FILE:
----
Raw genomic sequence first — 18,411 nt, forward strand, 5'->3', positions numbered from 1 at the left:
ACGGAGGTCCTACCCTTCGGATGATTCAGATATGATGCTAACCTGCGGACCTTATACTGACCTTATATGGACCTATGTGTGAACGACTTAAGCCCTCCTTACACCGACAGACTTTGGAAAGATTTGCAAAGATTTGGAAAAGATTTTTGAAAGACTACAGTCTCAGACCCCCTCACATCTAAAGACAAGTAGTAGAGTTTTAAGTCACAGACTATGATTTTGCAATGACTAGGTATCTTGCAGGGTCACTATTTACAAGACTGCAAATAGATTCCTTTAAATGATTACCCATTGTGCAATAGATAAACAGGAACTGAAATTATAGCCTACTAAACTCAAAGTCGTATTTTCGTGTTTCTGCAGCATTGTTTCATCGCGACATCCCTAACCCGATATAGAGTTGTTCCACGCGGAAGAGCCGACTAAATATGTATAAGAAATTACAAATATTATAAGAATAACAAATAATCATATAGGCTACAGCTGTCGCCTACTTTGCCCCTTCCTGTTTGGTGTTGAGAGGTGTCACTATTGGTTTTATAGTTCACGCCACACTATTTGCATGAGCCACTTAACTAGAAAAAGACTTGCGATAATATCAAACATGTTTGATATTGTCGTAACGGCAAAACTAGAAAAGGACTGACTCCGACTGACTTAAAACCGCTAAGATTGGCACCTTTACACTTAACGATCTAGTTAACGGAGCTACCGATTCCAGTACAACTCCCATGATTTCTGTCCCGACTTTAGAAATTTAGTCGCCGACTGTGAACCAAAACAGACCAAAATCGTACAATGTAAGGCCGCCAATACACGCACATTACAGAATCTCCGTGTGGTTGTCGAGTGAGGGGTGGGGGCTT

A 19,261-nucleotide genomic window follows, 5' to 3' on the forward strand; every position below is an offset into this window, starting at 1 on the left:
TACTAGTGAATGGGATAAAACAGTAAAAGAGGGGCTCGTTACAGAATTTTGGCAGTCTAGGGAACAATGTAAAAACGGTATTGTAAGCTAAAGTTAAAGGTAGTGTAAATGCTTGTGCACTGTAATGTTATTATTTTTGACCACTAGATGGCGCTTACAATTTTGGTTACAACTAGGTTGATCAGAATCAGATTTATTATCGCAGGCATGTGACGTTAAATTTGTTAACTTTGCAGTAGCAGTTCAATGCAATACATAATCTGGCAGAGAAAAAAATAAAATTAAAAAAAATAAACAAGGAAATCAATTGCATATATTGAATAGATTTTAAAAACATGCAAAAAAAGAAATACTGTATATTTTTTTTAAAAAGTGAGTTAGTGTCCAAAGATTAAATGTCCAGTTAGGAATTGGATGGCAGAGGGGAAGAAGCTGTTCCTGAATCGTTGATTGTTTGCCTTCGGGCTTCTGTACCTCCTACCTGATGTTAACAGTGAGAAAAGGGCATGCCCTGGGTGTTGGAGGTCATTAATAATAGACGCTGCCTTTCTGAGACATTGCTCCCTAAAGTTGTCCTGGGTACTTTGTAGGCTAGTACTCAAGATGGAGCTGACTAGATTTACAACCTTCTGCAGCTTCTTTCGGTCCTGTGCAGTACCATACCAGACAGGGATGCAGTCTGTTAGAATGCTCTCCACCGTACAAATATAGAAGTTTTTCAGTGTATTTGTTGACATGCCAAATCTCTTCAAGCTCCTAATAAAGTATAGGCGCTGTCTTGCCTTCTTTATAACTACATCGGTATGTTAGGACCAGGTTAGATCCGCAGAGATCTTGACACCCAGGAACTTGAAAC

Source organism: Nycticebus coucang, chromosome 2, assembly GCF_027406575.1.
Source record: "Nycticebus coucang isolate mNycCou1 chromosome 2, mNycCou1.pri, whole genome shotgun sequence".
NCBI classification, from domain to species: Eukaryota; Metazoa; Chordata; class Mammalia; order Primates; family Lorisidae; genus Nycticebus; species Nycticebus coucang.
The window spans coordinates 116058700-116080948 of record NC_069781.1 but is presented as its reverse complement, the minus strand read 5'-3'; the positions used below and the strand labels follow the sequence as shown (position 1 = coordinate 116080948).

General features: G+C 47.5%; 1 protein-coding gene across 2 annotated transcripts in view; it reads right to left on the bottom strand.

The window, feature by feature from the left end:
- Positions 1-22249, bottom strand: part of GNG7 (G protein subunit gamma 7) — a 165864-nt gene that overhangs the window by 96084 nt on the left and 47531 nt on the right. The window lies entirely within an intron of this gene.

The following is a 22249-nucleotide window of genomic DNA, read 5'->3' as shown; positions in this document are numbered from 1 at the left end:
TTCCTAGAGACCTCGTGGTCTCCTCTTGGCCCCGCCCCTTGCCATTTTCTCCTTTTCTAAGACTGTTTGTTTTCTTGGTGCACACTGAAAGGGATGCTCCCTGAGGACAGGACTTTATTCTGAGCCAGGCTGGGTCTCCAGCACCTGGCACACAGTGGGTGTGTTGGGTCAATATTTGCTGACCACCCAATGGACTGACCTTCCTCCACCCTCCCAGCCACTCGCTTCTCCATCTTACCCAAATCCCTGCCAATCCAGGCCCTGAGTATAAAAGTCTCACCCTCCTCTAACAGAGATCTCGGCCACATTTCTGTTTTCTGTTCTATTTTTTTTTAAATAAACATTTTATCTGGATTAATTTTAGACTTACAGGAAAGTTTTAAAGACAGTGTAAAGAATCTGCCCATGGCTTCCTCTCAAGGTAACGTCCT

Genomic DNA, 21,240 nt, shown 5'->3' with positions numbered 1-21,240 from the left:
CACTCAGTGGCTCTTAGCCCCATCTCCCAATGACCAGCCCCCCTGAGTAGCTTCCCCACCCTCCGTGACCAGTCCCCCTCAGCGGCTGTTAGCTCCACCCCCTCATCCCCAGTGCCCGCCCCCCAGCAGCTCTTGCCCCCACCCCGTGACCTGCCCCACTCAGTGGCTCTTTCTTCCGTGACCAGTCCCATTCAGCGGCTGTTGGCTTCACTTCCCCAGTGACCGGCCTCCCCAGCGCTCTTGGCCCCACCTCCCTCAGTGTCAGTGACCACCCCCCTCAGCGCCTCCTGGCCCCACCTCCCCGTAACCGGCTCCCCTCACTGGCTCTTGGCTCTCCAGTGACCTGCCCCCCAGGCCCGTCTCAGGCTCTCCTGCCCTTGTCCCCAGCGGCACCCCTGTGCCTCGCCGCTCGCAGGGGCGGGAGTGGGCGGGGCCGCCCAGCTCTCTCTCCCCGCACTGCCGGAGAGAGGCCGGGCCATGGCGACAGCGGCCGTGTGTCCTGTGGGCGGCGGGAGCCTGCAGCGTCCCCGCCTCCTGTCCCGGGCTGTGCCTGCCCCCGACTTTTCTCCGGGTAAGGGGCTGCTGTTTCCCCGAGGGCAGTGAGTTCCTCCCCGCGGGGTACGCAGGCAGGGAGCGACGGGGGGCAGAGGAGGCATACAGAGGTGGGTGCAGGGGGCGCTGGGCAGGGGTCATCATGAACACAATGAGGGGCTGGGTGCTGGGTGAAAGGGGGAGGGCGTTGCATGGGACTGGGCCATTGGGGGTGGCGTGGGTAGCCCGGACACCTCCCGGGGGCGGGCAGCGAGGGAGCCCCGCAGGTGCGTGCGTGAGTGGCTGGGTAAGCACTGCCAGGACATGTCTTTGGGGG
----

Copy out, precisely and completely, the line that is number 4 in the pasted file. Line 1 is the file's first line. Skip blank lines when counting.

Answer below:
TACTAGTGAATGGGATAAAACAGTAAAAGAGGGGCTCGTTACAGAATTTTGGCAGTCTAGGGAACAATGTAAAAACGGTATTGTAAGCTAAAGTTAAAGGTAGTGTAAATGCTTGTGCACTGTAATGTTATTATTTTTGACCACTAGATGGCGCTTACAATTTTGGTTACAACTAGGTTGATCAGAATCAGATTTATTATCGCAGGCATGTGACGTTAAATTTGTTAACTTTGCAGTAGCAGTTCAATGCAATACATAATCTGGCAGAGAAAAAAATAAAATTAAAAAAAATAAACAAGGAAATCAATTGCATATATTGAATAGATTTTAAAAACATGCAAAAAAAGAAATACTGTATATTTTTTTTAAAAAGTGAGTTAGTGTCCAAAGATTAAATGTCCAGTTAGGAATTGGATGGCAGAGGGGAAGAAGCTGTTCCTGAATCGTTGATTGTTTGCCTTCGGGCTTCTGTACCTCCTACCTGATGTTAACAGTGAGAAAAGGGCATGCCCTGGGTGTTGGAGGTCATTAATAATAGACGCTGCCTTTCTGAGACATTGCTCCCTAAAGTTGTCCTGGGTACTTTGTAGGCTAGTACTCAAGATGGAGCTGACTAGATTTACAACCTTCTGCAGCTTCTTTCGGTCCTGTGCAGTACCATACCAGACAGGGATGCAGTCTGTTAGAATGCTCTCCACCGTACAAATATAGAAGTTTTTCAGTGTATTTGTTGACATGCCAAATCTCTTCAAGCTCCTAATAAAGTATAGGCGCTGTCTTGCCTTCTTTATAACTACATCGGTATGTTAGGACCAGGTTAGATCCGCAGAGATCTTGACACCCAGGAACTTGAAAC